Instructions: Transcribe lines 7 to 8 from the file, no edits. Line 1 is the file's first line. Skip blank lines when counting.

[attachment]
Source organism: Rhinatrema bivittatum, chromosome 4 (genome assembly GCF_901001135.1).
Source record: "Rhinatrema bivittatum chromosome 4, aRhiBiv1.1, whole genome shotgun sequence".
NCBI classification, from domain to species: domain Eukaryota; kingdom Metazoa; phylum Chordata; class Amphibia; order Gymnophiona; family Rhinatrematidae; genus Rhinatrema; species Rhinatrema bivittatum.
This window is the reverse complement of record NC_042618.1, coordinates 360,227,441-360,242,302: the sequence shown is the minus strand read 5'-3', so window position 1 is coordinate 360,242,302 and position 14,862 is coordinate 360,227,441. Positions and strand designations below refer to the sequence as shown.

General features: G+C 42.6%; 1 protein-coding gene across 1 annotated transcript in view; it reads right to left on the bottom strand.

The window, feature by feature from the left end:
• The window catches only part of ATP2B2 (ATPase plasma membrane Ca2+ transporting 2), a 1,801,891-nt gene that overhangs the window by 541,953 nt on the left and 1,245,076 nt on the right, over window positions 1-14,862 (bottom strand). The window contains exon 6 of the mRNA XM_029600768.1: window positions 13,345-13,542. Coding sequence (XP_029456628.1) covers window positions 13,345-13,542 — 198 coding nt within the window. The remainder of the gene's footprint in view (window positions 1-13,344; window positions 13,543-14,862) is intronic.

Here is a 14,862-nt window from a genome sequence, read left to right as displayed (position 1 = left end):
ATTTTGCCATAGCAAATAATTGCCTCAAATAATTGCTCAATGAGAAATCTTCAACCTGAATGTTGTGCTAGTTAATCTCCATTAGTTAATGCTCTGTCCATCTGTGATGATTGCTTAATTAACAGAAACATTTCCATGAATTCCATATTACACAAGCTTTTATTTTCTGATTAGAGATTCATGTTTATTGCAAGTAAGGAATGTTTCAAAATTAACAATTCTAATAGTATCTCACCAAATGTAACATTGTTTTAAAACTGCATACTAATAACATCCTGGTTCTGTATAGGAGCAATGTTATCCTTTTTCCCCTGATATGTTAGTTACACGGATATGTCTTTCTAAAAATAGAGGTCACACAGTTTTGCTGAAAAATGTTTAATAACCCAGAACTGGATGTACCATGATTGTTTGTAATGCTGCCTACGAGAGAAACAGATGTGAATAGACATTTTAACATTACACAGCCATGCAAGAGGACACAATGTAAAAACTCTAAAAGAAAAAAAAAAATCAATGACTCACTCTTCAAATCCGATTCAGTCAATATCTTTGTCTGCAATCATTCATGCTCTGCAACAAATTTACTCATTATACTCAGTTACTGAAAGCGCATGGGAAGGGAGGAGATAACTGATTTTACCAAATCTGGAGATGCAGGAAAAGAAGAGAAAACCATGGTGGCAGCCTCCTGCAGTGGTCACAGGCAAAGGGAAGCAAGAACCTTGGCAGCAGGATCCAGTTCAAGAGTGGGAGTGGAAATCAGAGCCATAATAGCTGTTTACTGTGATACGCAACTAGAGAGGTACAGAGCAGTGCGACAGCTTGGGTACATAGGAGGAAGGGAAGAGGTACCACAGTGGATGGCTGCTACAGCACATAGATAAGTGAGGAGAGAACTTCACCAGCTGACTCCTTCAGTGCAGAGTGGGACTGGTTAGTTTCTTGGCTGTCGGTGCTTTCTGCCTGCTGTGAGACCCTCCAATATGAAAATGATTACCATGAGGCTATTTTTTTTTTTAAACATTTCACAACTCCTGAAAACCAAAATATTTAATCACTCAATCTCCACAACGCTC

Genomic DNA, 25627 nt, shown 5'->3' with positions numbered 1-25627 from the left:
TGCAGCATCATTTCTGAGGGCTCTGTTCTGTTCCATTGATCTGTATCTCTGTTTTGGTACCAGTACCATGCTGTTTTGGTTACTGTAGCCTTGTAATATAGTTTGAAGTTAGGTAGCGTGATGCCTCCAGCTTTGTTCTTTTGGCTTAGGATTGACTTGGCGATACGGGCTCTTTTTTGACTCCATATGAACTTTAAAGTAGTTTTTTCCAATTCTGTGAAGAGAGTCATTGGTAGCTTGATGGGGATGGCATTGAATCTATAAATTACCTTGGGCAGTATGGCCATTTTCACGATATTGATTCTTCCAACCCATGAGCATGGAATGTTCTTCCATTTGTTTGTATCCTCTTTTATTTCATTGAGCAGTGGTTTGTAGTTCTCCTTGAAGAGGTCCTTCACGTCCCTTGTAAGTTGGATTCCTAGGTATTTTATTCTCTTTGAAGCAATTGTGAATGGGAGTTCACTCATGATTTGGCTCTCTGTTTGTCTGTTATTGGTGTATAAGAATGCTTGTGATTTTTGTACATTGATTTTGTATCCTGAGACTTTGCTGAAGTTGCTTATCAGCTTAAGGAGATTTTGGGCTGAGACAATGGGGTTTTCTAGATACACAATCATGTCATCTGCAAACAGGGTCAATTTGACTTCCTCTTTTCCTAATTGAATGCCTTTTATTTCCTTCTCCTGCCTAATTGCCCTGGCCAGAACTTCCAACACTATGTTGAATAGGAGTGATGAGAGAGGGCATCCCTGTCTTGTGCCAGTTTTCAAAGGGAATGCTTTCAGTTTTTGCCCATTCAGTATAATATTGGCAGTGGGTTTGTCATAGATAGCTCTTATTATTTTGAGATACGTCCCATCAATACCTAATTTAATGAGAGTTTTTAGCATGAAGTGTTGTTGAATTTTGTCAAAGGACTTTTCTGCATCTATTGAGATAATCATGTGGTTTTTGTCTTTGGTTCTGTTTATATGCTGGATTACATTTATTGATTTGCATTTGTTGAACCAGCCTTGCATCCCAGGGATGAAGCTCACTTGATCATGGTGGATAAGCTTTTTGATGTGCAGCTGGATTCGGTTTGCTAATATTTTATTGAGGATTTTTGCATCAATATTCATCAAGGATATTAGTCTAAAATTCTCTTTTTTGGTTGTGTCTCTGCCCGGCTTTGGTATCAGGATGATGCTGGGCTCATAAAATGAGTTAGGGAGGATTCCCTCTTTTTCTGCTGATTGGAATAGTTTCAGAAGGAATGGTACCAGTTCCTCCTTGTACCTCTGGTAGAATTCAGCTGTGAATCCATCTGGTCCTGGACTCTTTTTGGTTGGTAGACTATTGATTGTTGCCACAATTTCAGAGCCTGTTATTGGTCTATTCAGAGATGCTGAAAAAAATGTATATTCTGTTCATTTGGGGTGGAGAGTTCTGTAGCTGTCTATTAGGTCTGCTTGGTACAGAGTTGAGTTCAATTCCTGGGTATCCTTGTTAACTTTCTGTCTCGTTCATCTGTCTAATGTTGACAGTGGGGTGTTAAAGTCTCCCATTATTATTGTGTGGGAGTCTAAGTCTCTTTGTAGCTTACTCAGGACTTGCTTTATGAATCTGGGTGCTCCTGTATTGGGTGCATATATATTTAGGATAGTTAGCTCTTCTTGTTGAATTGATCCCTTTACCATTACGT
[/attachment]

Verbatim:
• The window catches only part of ATP2B2 (ATPase plasma membrane Ca2+ transporting 2), a 1,801,891-nt gene that overhangs the window by 541,953 nt on the left and 1,245,076 nt on the right, over window positions 1-14,862 (bottom strand). The window contains exon 6 of the mRNA XM_029600768.1: window positions 13,345-13,542. Coding sequence (XP_029456628.1) covers window positions 13,345-13,542 — 198 coding nt within the window. The remainder of the gene's footprint in view (window positions 1-13,344; window positions 13,543-14,862) is intronic.

Here is a 14,862-nt window from a genome sequence, read left to right as displayed (position 1 = left end):